the corner soda fountain
now a starbucks
they spell "milky way"
MLK jr Way
Martin Luther King Junior is a saint in Berkeley, both for his dream of racial
harmony and his use of nonviolence. Berkeley was one
of the earliest school districts to practice busing for the
purposes of racial integration. Most of us went into
integration with high ideals, which were tested by the
reality of trying to mix two cultures by force.
king junior high
hiding my telltale face
Race relations weren't always amicable in the first years
after integration, but most of us tried. Most kids were nice,
and wanted to be friendly, but we were also scared, and knew
that you couldn't rub the color off your face.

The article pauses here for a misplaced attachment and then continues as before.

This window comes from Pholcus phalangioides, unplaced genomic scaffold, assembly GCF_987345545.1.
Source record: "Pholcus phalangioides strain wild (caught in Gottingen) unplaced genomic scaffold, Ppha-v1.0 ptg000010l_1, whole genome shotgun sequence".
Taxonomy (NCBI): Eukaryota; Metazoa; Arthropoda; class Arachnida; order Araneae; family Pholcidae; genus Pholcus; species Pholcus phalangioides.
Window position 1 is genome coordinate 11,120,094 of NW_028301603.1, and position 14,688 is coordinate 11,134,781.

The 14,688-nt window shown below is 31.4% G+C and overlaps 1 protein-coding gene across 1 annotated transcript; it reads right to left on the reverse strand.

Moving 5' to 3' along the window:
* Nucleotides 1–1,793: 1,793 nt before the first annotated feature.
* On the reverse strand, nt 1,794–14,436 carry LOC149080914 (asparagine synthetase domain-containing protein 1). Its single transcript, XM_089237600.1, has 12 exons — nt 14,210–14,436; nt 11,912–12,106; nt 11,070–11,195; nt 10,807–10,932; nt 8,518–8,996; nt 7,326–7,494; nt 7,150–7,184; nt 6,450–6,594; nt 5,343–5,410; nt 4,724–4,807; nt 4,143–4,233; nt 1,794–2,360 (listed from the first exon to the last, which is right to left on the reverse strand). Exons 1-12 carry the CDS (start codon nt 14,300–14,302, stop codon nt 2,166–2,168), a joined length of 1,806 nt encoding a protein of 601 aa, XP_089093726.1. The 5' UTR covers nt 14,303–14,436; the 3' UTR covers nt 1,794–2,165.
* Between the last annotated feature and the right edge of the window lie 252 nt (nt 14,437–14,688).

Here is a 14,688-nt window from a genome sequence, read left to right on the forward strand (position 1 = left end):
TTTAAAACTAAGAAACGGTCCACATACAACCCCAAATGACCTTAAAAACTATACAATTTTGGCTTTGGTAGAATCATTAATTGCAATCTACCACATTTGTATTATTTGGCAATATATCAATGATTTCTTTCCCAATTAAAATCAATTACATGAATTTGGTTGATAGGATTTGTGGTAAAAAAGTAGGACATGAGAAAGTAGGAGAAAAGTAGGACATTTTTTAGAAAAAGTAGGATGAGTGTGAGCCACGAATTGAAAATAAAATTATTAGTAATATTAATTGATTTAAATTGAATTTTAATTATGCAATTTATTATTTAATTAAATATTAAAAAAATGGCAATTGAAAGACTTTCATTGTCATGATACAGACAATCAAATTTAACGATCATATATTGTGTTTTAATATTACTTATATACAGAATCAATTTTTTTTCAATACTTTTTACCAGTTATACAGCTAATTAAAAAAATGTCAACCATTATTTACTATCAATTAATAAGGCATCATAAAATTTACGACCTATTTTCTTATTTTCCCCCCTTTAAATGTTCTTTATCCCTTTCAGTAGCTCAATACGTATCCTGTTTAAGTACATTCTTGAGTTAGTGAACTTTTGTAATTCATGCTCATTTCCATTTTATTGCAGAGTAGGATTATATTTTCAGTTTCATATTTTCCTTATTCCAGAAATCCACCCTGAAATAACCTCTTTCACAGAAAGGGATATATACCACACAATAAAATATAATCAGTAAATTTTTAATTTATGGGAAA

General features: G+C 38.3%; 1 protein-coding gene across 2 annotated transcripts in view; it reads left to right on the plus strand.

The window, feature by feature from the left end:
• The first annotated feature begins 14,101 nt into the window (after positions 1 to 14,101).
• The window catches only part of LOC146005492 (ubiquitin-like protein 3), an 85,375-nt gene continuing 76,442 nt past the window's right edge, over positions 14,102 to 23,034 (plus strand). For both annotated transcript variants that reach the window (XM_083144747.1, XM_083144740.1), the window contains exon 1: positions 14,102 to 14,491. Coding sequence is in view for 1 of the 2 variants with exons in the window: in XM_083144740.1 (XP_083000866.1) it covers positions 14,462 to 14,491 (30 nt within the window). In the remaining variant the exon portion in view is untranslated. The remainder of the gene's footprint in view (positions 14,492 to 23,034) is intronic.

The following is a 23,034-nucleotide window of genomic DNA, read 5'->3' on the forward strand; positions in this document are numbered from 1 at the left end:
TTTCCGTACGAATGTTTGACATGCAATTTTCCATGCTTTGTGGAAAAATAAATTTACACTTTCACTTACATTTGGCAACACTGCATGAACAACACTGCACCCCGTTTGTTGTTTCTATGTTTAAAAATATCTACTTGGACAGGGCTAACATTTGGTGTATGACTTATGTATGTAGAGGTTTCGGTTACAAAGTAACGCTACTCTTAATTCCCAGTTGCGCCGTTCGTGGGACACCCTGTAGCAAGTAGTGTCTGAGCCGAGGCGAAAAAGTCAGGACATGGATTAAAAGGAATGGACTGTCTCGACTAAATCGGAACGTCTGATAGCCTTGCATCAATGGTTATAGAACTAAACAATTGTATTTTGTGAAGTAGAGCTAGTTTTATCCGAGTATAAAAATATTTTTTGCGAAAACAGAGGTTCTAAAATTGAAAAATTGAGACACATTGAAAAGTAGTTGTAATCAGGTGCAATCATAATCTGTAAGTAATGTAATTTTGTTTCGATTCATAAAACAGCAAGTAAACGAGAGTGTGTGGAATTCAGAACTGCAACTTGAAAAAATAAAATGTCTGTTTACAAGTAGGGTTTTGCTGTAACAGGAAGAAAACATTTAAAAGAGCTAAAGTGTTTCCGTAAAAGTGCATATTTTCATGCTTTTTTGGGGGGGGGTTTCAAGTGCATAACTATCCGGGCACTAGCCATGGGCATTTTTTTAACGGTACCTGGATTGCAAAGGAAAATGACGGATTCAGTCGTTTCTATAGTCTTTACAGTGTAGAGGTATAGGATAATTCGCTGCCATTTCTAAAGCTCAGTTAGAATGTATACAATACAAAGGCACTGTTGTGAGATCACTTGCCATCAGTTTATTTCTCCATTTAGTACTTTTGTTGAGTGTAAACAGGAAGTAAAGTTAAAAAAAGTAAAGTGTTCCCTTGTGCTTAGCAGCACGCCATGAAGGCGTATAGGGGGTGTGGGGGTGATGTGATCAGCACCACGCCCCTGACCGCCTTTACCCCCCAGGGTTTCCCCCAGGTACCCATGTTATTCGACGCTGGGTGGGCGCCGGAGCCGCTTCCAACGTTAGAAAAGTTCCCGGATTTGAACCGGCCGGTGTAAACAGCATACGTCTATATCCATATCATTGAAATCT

the nice black girl
tells my japanese friend
they won't attack the chinese
When I was in the Berkeley schools, the population was 45% white, 40%
black, and 15% Asian. In that time, in the 70s, there were uneasy relations
between Asians and blacks. Asians were a minority, so there was some fellow
feeling, but they emulated white customs, so they were often called "bananas"
(yellow on the outside, white on the inside) by people to whom "oreo" was
the worst insult in their vocabulary.
a rainbow of faces
on the streets
Going back to Berkeley, I feel like I'm home because there are people of
every color on the streets. I don't realize until I go back how much I miss
living in a diverse multi-cultural community.
25 January 2003